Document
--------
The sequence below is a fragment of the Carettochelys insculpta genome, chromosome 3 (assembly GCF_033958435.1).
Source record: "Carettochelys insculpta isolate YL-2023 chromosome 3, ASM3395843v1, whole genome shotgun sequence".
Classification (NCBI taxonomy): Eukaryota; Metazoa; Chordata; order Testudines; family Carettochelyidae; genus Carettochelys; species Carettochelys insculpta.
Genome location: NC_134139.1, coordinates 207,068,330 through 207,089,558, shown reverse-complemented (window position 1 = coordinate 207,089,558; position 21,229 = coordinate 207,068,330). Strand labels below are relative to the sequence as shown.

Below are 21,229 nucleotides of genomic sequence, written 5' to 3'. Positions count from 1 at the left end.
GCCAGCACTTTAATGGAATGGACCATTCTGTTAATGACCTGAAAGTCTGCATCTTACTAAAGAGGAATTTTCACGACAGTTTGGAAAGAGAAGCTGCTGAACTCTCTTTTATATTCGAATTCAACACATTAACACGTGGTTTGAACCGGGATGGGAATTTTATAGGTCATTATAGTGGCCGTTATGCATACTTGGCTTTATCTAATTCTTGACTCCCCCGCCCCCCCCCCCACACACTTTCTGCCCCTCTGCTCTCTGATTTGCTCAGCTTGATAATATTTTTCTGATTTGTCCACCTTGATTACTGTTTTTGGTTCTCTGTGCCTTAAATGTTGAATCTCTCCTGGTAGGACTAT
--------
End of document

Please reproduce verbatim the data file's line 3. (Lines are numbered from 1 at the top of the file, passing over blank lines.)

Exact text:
Classification (NCBI taxonomy): Eukaryota; Metazoa; Chordata; order Testudines; family Carettochelyidae; genus Carettochelys; species Carettochelys insculpta.